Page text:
Trying to get pregnant? Make sure you know the bottom line on baby-making—what you don't understand can affect your bub-to-be's health.
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REALITY CHECK There’s some evidence that being on your feet all day or having a job that requires heavy lifting may raise your risk of preterm labor, but the research is inconsistent.
WHAT YOU CAN DO If you’re at increased risk for preterm labor, you will be advised to avoid heavy lifting and prolonged standing. Worried about either? Talk to your boss about switching to a job that allows you to sit more or take more frequent seated breaks.
REALITY CHECK Though it always makes the news when a woman delivers in a taxi or on the bathroom floor, in real life, it’s rare. In a study from England, 137 out of 31,140 babies were born before they arrived at a hospital over a five-year period—that’s less than a 1 percent chance. If it’s your first baby, you should have plenty of time: From the time your cervix is dilated 4 centimeters (when experts say you should head to the hospital) you still face an average of six hours for the first stage of labor (when your cervix dilates to 10 centimeters) plus another two hours of serious pushing, says Siobhan Dolan, M.D., M.P.H., an associate professor of clinical obstetrics and gynecology and women’s health at the Albert Einstein College of Medicine in the Bronx, N.Y. If it’s your second baby, the first stage of labor usually lasts two to 10 hours.
WHAT YOU CAN DO Most women don’t need to worry about this if they follow the guidelines above. If you had a very quick labor previously or you live far from a hospital, you should check in with your doctor or midwife sooner rather than later, Dolan says.
In the March of Dimes survey, fewer than half of the pregnant women said they were concerned about the following issues, all of which, experts say, pose serious potential risks.
1. GETTING AN INFECTION Infections can be more serious during pregnancy and lead to complications such as preterm birth. In 2009, 5 percent of pregnant women who reported having the H1N1 virus (the “swine flu”) died, and 22 percent were admitted into the intensive care unit. Even a common urinary tract infection can lead to a dangerous kidney infection and preterm birth when you’re pregnant, so see your doctor immediately if you have symptoms of infection, such as fever, inflammation or pain. “Things that you might sit on when you’re not pregnant should be addressed more quickly when you are,” says OB-GYN Siobhan Dolan, M.D., M.P.H.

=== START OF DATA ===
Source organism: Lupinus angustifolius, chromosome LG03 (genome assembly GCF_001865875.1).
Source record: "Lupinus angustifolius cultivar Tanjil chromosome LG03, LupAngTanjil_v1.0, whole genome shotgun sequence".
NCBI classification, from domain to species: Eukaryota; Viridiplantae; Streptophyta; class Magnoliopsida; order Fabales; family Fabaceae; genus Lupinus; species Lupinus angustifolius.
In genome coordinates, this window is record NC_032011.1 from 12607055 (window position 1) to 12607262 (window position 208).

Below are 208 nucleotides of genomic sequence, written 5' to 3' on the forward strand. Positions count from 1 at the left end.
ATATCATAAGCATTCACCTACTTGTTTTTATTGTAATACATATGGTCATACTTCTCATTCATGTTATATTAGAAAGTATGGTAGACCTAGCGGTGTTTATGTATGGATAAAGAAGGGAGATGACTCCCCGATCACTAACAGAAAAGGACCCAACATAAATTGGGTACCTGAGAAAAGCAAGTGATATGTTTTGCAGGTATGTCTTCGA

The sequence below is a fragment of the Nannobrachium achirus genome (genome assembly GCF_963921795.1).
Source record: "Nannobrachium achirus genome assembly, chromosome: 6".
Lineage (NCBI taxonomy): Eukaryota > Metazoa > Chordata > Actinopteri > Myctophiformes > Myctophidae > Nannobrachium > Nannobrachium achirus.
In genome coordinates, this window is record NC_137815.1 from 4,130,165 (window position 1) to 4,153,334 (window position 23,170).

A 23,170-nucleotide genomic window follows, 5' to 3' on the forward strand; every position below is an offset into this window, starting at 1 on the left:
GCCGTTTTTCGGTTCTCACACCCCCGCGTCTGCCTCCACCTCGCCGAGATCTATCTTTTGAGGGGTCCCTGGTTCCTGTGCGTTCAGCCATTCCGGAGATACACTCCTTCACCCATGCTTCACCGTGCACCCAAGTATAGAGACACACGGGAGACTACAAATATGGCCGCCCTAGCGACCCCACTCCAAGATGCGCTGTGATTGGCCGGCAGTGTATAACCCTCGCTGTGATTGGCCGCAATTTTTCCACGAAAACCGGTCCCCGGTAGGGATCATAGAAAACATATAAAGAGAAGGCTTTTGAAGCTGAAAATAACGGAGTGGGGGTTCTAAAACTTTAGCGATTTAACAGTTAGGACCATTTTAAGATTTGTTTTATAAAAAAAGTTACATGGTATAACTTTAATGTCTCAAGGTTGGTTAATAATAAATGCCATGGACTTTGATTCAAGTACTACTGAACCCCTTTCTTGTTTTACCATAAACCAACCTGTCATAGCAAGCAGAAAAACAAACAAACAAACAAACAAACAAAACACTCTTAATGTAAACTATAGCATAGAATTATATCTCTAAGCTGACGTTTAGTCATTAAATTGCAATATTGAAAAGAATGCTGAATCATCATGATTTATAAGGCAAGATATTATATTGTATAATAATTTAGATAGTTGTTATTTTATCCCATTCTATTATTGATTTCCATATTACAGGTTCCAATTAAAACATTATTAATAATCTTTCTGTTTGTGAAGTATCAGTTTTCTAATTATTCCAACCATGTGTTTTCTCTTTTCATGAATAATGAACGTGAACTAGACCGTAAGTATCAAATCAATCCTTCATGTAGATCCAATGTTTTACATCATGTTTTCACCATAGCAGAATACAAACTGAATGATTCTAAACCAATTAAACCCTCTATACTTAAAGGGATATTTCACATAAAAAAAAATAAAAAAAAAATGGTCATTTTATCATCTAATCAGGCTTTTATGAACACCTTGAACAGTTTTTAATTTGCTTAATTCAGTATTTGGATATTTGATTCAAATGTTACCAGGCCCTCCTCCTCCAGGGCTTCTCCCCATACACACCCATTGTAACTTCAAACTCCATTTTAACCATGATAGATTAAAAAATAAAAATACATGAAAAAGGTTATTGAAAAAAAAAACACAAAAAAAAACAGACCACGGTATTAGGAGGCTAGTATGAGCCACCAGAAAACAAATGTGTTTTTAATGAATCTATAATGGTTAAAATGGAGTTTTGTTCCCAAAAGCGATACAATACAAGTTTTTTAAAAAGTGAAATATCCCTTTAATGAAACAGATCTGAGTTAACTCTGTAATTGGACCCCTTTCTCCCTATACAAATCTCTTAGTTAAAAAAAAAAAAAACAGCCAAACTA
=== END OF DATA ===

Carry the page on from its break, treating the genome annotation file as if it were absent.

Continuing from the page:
2. GAINING TOO MUCH WEIGHT A three-state survey found that 41 percent of pregnant women are gaining more than the recommended amount of weight, the U.S. Centers for Disease Control and Prevention reports. Doing so can put you at risk of pregnancy complications, prematurity, birth defects, retaining the weight postpartum and having an overweight child. Try to eat twice as healthy when you’re pregnant, not twice as much.
3. NOT EXERCISING ENOUGH Only 23 percent of pregnant women get the recommended 30 minutes or more of moderate exercise a day, according to a recent study. Lack of exercise can contribute to excessive weight gain, loss of strength and stamina just when you’re going to need them most, and pregnancy complica- tions. If you’re not exercising yet, start with leisurely short walks, then gradually increase your speed and walking time.
4. USING HOME CLEANING PRODUCTS Try to avoid using bleach and other strong chemicals or use them only in well-ventilated areas, says Ted Schettler, M.D., science director of the Science and Environmental Health Network and co-author of In Harm’s Way: Toxic Threats to Child Development. The same is true for home improvement projects like painting or refinishing. Find nontoxic alternatives whenever possible, and forgo air fresheners, pesticides and lawn chemicals entirely. For more ways to protect yourself and your developing baby, go to fitpregnancy.com/goinggreen.
5. DEVELOPING GESTATIONAL DIABETES About 6 to 8 percent of pregnant women develop gestational diabetes, which can raise the risk of serious pregnancy complications, and the numbers are growing. Plus, new research is showing that even expectant moms with borderline gestational diabetes—elevated blood sugar levels that are below the current cutoff point—have an increased risk of complications like preeclampsia, preterm delivery, having a too-large baby and needing a C-section. Exercise regularly, watch your sugar intake and cut back if you’ve been diagnosed or told your blood sugar is elevated.